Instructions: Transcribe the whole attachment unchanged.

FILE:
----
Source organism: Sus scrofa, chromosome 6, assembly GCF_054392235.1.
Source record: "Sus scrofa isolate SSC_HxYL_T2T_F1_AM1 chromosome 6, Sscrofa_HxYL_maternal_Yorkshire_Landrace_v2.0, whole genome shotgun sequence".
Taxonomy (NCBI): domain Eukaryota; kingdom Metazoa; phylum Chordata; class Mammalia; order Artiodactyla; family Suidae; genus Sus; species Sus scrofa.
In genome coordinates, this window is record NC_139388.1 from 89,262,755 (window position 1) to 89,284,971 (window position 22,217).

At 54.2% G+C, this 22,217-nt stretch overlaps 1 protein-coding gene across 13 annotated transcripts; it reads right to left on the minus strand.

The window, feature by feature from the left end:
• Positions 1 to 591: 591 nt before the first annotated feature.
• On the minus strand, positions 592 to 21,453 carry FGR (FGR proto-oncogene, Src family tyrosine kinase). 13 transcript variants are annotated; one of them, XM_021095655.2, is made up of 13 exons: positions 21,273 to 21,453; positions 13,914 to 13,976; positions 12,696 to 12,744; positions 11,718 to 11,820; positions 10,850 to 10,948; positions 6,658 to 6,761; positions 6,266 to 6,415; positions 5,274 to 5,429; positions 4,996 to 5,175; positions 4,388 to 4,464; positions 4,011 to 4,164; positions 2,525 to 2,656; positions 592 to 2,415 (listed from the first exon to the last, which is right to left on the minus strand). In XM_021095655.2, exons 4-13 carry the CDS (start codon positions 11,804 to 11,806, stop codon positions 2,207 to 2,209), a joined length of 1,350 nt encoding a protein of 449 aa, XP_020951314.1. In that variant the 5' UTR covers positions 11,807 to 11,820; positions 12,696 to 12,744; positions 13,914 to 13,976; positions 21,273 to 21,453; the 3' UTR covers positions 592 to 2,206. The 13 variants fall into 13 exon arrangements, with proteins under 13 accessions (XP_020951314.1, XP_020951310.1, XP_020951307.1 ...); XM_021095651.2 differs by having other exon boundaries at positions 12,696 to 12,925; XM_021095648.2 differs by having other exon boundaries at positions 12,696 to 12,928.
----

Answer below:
Source organism: Sus scrofa, chromosome 6, assembly GCF_054392235.1.
Source record: "Sus scrofa isolate SSC_HxYL_T2T_F1_AM1 chromosome 6, Sscrofa_HxYL_maternal_Yorkshire_Landrace_v2.0, whole genome shotgun sequence".
Taxonomy (NCBI): domain Eukaryota; kingdom Metazoa; phylum Chordata; class Mammalia; order Artiodactyla; family Suidae; genus Sus; species Sus scrofa.
In genome coordinates, this window is record NC_139388.1 from 89,262,755 (window position 1) to 89,284,971 (window position 22,217).

At 54.2% G+C, this 22,217-nt stretch overlaps 1 protein-coding gene across 13 annotated transcripts; it reads right to left on the minus strand.

The window, feature by feature from the left end:
• Positions 1 to 591: 591 nt before the first annotated feature.
• On the minus strand, positions 592 to 21,453 carry FGR (FGR proto-oncogene, Src family tyrosine kinase). 13 transcript variants are annotated; one of them, XM_021095655.2, is made up of 13 exons: positions 21,273 to 21,453; positions 13,914 to 13,976; positions 12,696 to 12,744; positions 11,718 to 11,820; positions 10,850 to 10,948; positions 6,658 to 6,761; positions 6,266 to 6,415; positions 5,274 to 5,429; positions 4,996 to 5,175; positions 4,388 to 4,464; positions 4,011 to 4,164; positions 2,525 to 2,656; positions 592 to 2,415 (listed from the first exon to the last, which is right to left on the minus strand). In XM_021095655.2, exons 4-13 carry the CDS (start codon positions 11,804 to 11,806, stop codon positions 2,207 to 2,209), a joined length of 1,350 nt encoding a protein of 449 aa, XP_020951314.1. In that variant the 5' UTR covers positions 11,807 to 11,820; positions 12,696 to 12,744; positions 13,914 to 13,976; positions 21,273 to 21,453; the 3' UTR covers positions 592 to 2,206. The 13 variants fall into 13 exon arrangements, with proteins under 13 accessions (XP_020951314.1, XP_020951310.1, XP_020951307.1 ...); XM_021095651.2 differs by having other exon boundaries at positions 12,696 to 12,925; XM_021095648.2 differs by having other exon boundaries at positions 12,696 to 12,928.